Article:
The Lion King
The movie is never less interesting than when it's trying to be the original Lion King, and never more compelling than when it's carving out…
It’s been only 12 years since the great tenor Luciano Pavarotti died of pancreatic cancer, too young at the age of 70. Since that time, the landscape of music, and of music marketing, two fields in which he was an undeniable giant, has changed so drastically as to be unrecognizable. Even if lyric opera isn’t your taste, you’d be hard-pressed to deny that the void Pavarotti left in terms of worldwide exposure of classical music has not yet begun to be shoveled in. Ron Howard’s documentary doesn’t just make you miss the singer. It makes you miss, of all things, a robust music industry.
There’s nothing groundbreaking about this documentary. It is a straight-down-the-line talking-heads-and-archival-footage deal, and it does not take any interesting annotative digressions. The film opens in the Amazon, in 1995. Travelling through the rain forest up this river, Pavarotti, after a South American engagement, asks to be taken to the Amazon Theater, an opera house in Manaus, where Caruso once sang. That this venue was also featured in Werner Herzog’s “Fitzcarraldo,” in a scene where the title character travels to witness Caruso there, is not mentioned.
The chronology is more than respectful, it’s affectionate, and it’s pitched to an audience that may not be familiar with opera grand, lyric, or comic. Laying out the singer’s most famous roles, the movie gives brief textual accounts of the plots of “La Boheme” or “Tosca.” After a tidy account of his early life, Pavarotti himself is heard describing his love-at-first-sight meeting with his first wife Adua Veroni. Their marriage produced three daughters in less than five years, and while Veroni provided the financial support for his early career, their family life in that time seems joyful. When his career takes off in the early ‘60s, the joy increases, but so does the travel.
Adua and her three daughters are impressive, attractive people: intelligent, composed, articulate. They have a more profound experience of separating the art from the artist than most of us ever will. In this case, the artist is not a bad or perverse actor. Pavarotti’s kindness, generosity, wit, and compassion were staples of his personality, not occasional handouts. But the discipline of being this kind of singer, and the grueling travel, create a situation in which authentic family life is at best a fondly held dream. The Band’s Robbie Robertson described the road as “a goddamn impossible way of life.” More success and more money and more accomplished business people made the road “possible” for Pavarotti, but only just.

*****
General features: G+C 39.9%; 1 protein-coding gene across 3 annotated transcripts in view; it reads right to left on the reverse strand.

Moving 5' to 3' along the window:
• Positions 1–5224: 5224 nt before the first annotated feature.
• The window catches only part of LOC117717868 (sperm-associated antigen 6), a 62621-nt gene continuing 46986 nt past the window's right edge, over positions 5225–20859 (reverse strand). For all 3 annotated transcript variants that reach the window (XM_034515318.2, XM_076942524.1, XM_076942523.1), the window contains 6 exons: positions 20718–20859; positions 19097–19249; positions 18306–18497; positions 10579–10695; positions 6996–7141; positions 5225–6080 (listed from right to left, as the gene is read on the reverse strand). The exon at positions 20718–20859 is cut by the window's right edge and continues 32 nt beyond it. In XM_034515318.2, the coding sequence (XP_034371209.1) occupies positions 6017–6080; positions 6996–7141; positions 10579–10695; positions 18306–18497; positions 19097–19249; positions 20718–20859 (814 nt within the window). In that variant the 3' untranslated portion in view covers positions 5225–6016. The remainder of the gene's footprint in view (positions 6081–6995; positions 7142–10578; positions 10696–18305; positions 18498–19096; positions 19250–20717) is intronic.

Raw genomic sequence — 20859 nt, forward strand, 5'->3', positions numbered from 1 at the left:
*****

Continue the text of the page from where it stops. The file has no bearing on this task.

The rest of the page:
The acceleration of the career is as fascinating to watch as the artistry is moving to hear. Pavarotti seems a fellow without an ounce of calculation in him. Nevertheless, watching the footage of the very first performance of The Three Tenors, an amalgam Pavarotti formed with Placido Domingo, Jose Carreras, and conductor Zubin Mehta, you can’t help but think, during their group hug after one of several ovations, that at least one of these guys is thinking, Carl Denham style, “We’re millionaires fellas! I’ll share it with all of you!”
That said, Pavarotti’s contributions to the world of charity, begun in the last third of his career, were entirely monumental, and coincided to an extent with scandal, new love, and a new family. As upset as Luciano’s betrayals made Adua, she still clearly holds him in great esteem. It’s almost impossible not to.
Howard indulges the occasional hack move; when Adua observes that at the height of his multiple-assistant male divadom, Pavarotti could have demanded chicken milk and someone would have found a chicken and tried to milk it, he cuts to a shot of a Dramatic Hen. Someone recalls Pavarotti’s childhood bout with tetanus and he throws in fake-scratchy black-and-white hospital footage. Sometimes less is more, but this kind of more isn’t egregiously abused.
You are probably wondering something. And yes, you’re not going to believe it. The fact that the movie declines to so much as MENTION “Yes, Giorgio,” Pavarotti’s disastrous 1982 Go Hollywood move, a severely misjudged romantic comedy in which he starred with Kathryn Harrold, is pretty funny. The movie was a glitch in a great career, not a blotch, and I’m sure Harrold has some stories. It’s unusual for a movie to commit such sins of omission on the artistic side of the scale rather than the personal. But each to his own form of hagiography, I guess.
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